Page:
What is the nature of thinking in early infancy?
Scott Adler is fascinated by babies’ minds. His research focus has always been on the early development of cognitive functioning, such as visual attention, perception, memory, and future-oriented thinking, especially in infants 3-6 months in age. He believes that by putting together a complete understanding of typical development and functioning in infants, it will eventually be possible to fully understand mental function and cognitive issues in adulthood.
You look at an infant, and all they seem to do is cry, poop, eat, and sleep. But you have to wonder: how do they get from there to a functioning adult? This is what inspires me. We need to understand infants, if we are ever going to understand ourselves.
It turns out that in order to learn, you have to have memory. If you don’t have memory, you can’t learn anything. The two go hand in hand.
I think one of the important applications of this research is that we will hopefully be able to highlight where things begin to go wrong. As we gain a sense of how attention, memory, and future-oriented thinking are supposed to develop, we can start picking up on where it isn’t going right. The two most common developmental disabilities that people talk about right now are Attention Deficit Disorder/Attention Deficit Hyperactivity Disorder and Autism Spectrum Disorders. Both have attention as a core issue. By knowing how attention typically develops, we will potentially be able to detect very early on when these things are not working properly, which will lead to earlier interventions.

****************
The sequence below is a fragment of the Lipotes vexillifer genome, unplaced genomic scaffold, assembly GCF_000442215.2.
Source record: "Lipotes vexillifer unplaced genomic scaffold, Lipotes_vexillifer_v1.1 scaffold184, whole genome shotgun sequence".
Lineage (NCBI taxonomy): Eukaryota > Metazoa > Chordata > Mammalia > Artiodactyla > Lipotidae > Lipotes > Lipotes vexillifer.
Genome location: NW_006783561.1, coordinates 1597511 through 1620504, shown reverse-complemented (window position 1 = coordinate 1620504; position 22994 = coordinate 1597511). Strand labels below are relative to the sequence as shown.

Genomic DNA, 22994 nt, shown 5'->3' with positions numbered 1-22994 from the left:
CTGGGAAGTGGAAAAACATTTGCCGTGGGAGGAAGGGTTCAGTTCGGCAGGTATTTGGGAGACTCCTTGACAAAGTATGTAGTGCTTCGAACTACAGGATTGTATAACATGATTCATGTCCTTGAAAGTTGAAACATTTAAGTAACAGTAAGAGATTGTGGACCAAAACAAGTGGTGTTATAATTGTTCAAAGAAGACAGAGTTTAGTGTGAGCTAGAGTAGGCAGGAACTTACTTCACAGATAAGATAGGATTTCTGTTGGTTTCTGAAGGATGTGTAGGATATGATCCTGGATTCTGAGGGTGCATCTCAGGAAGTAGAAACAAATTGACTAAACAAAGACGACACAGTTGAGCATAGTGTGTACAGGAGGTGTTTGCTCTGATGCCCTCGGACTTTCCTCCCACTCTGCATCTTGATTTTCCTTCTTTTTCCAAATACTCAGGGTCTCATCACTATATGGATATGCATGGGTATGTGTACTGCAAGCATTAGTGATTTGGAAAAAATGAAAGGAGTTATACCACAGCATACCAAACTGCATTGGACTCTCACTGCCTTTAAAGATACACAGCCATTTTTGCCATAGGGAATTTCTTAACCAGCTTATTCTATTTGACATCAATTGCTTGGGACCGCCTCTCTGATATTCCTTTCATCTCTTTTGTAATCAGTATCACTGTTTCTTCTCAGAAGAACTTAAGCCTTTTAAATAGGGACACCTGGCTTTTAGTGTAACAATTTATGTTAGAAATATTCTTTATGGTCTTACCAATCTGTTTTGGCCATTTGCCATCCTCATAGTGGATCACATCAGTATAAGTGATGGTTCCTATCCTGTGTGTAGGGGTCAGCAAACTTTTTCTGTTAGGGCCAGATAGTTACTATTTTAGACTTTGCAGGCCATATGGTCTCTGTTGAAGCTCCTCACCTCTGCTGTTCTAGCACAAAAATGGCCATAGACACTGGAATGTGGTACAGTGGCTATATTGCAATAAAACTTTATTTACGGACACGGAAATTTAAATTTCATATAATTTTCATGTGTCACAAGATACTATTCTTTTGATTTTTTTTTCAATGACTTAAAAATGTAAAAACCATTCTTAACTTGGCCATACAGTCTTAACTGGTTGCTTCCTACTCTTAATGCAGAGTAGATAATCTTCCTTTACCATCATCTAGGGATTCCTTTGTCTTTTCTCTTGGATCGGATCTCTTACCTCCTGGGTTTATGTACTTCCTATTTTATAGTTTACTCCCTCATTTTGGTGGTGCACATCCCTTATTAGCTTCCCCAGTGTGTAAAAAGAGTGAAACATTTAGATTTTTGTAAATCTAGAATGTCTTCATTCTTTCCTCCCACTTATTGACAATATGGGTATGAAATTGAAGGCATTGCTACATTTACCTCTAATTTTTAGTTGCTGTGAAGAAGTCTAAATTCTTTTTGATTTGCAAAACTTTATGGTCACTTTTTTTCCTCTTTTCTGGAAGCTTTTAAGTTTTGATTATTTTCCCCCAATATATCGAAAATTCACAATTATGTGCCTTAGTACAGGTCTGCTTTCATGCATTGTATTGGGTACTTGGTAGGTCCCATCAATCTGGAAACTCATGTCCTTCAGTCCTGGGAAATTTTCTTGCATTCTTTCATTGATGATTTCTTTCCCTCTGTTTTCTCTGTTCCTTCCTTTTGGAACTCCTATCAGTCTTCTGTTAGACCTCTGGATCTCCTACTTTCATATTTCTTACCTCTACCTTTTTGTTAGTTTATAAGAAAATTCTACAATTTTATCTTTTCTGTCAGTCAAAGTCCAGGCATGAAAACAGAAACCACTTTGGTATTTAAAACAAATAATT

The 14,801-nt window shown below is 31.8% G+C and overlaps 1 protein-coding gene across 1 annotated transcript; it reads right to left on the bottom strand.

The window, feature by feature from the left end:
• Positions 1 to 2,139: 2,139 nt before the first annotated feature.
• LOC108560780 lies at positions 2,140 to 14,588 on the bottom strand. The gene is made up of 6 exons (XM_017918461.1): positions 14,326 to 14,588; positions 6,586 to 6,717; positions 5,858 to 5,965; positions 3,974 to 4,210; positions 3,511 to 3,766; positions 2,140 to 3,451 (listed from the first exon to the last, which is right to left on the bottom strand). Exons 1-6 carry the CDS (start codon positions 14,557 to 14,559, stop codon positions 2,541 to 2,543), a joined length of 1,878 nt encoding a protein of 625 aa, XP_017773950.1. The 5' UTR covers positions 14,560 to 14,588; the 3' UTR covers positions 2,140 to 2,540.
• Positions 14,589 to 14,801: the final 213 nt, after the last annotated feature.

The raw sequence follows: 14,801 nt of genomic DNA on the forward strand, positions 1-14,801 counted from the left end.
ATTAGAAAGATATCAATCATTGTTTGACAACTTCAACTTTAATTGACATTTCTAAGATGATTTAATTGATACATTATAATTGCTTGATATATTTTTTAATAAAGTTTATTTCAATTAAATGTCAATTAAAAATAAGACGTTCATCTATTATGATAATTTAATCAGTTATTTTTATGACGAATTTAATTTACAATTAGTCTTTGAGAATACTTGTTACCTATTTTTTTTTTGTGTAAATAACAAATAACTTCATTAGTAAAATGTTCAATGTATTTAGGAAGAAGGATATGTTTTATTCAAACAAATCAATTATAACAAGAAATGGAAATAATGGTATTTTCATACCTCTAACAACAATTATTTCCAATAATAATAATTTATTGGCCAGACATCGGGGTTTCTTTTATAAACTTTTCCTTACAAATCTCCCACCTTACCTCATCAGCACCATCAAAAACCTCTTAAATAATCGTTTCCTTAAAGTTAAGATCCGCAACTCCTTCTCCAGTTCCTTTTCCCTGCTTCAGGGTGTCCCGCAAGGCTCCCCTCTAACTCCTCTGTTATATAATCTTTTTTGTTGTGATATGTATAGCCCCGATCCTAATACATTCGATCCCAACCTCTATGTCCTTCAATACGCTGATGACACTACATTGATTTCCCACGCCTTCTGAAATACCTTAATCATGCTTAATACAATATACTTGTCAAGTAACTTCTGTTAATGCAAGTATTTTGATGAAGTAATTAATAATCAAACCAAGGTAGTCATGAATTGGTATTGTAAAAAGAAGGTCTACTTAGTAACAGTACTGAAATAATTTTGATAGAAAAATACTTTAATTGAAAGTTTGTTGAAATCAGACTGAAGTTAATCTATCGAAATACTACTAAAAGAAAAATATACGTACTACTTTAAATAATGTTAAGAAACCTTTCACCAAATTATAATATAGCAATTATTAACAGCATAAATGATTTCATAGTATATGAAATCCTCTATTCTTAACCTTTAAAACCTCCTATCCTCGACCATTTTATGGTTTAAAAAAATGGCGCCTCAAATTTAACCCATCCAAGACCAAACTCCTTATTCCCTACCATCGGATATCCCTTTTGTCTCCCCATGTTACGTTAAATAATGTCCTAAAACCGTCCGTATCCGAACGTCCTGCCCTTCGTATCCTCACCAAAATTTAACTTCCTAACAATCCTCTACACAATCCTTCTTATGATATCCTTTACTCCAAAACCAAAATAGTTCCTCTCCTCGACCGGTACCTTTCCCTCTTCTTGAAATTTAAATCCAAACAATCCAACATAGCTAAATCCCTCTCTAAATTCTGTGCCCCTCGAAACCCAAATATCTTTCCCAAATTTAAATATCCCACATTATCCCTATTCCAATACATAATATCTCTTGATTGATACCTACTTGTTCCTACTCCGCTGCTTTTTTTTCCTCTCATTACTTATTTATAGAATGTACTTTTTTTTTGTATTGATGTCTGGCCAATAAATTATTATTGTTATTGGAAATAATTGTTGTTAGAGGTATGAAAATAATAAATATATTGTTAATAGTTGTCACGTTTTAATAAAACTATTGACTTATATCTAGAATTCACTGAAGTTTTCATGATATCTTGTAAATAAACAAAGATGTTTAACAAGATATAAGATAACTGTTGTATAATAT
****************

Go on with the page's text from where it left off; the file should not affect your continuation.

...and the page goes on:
We have brought to light a number of different methodological models to study functioning in infants that researchers weren’t able to do previously. We use infants’ eye movements to measure other types of functioning, like attention or memory. These methodologies are one of the contributions we’ve made to developmental science.
Another place we have started to make a breakthrough is the understanding of infants’ selective attention. We’ve been doing a series of studies with infants on something called visual search, which has had decades of research in adults. We’ve shown that infants’ reactive attention – when something abruptly captures your attention – is adult-like from very early on, but selective attention – when you actively looking for something you’ve lost - seems to be develop much later. This finding is important because attention determines which information infants take in to become part of their memories, and that in turn determines how they develop.
We will continue our research on visual search. Visual search in adolescents with autism and ADHD is different than in typical adolescents. It just seems to function differently. The question becomes, can we use visual search in infancy as a diagnostic for these types of disorders?
We also plan to connect visual search with memory and expectations, and build up a much broader picture of an infant’s mental functioning across these different domains. Although we often examine these separately, it is really one continuous system. We need to start looking at how the visual search affects what information an infant stores in their memory, which then also affects what they will expect in the future.